The trade show and conference industries have been slow to embrace the “Web 2.0” concept (although not the tools), but there are signs pointing to an awakening.
Stephen Nold of Tradeshow Week recently detailed his Web 2.0 epiphany in the pub’s Event Tech Blog. The post itself isn’t remarkable but what makes it stand out, at least when read from the PoV of someone who has been in this industry for a while, is just how little-understood the concept of the read/write web is, and how much it helps older industries reinvent themselves.
Trade shows and conferences are definitely ‘old industries,‘ considering their origins reach back thousands of years. If you think about it, the concept and execution of trade shows and conferences hasn’t changed much from then until now. People still gather at an appointed time, at an appointed place to showcase their products and/or ideas to a dedicated, captured and hopefully interested audience.
What’s been missing is a way for event participants to better prepare for shows, inform them of at-large goings-on and then keep them connected long after the schwag has run out, the booths have been packed up and the speakers have quieted. The read/write web, or “Web 2.0,” is the perfect mechanism. It adds another dimension to the live show, too: those who can’t make it to the physical event can follow along in near-real time, expanding the on-site crowd with an entire virtual audience.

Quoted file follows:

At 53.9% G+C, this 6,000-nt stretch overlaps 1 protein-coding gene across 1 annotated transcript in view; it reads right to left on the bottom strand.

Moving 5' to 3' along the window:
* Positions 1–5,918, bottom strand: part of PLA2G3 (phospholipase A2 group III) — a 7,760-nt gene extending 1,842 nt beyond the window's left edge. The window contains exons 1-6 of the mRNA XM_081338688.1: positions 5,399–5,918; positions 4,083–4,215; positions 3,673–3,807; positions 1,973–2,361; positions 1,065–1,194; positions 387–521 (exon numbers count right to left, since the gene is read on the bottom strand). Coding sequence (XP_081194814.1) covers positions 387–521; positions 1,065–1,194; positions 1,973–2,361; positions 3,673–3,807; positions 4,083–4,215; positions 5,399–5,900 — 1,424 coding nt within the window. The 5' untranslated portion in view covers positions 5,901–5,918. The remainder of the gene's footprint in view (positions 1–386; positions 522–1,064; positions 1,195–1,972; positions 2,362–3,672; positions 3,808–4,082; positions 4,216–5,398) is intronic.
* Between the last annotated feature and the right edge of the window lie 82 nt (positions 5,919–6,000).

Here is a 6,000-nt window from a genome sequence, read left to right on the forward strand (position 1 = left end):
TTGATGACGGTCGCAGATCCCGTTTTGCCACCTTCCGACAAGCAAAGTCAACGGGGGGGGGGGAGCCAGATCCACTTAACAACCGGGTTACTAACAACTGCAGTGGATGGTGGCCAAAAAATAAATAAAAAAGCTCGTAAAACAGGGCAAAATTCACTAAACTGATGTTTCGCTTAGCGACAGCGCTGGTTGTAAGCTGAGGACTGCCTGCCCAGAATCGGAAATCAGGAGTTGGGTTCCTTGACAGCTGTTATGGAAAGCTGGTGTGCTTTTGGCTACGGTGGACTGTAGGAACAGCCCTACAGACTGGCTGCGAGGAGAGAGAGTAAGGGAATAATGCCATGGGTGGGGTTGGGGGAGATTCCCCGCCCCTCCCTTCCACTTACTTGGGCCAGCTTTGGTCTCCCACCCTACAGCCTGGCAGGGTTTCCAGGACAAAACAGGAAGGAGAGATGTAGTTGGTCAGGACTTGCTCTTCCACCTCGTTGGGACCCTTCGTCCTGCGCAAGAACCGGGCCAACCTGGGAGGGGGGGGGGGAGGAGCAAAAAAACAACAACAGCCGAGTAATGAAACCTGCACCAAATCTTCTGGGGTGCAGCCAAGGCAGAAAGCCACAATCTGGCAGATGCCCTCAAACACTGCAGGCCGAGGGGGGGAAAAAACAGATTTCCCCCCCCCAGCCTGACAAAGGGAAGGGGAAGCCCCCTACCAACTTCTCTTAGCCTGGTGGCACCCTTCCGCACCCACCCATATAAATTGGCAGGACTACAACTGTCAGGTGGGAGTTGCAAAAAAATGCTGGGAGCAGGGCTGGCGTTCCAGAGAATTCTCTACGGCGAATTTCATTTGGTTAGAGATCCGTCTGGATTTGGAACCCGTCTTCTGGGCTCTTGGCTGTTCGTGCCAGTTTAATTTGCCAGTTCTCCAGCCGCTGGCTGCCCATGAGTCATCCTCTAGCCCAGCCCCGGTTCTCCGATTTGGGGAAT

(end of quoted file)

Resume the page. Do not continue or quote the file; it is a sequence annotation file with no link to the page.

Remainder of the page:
The web’s instantaneous availability of information is in itself a tremendous value add to the conference industry. For instance, The addition of a chat box running on the conference site portal next to a live feed of a well-known speaker invites those following along to debate the speaker’s content with links. It also helps organizers gauge how well the speaker’s message is resonating so they can make a decision to either invite her back for more sessions, or try someone new.
The “live web’s” ability to incorporate other forms of user feedback via rating systems, live blogs, ad-hoc meetings created by attendees completely changes the game for conferences and trade show organizers, and for those of us who attend events. These new, interactive tools are a boon to the industry. They engage event participants in ways never before possible before the advent of the live web, and the possibilities are just endless, as we’re sure Mr. Nold will see in short order.
* Hat tip to Steven Nold for finding that first link, it’s very cool.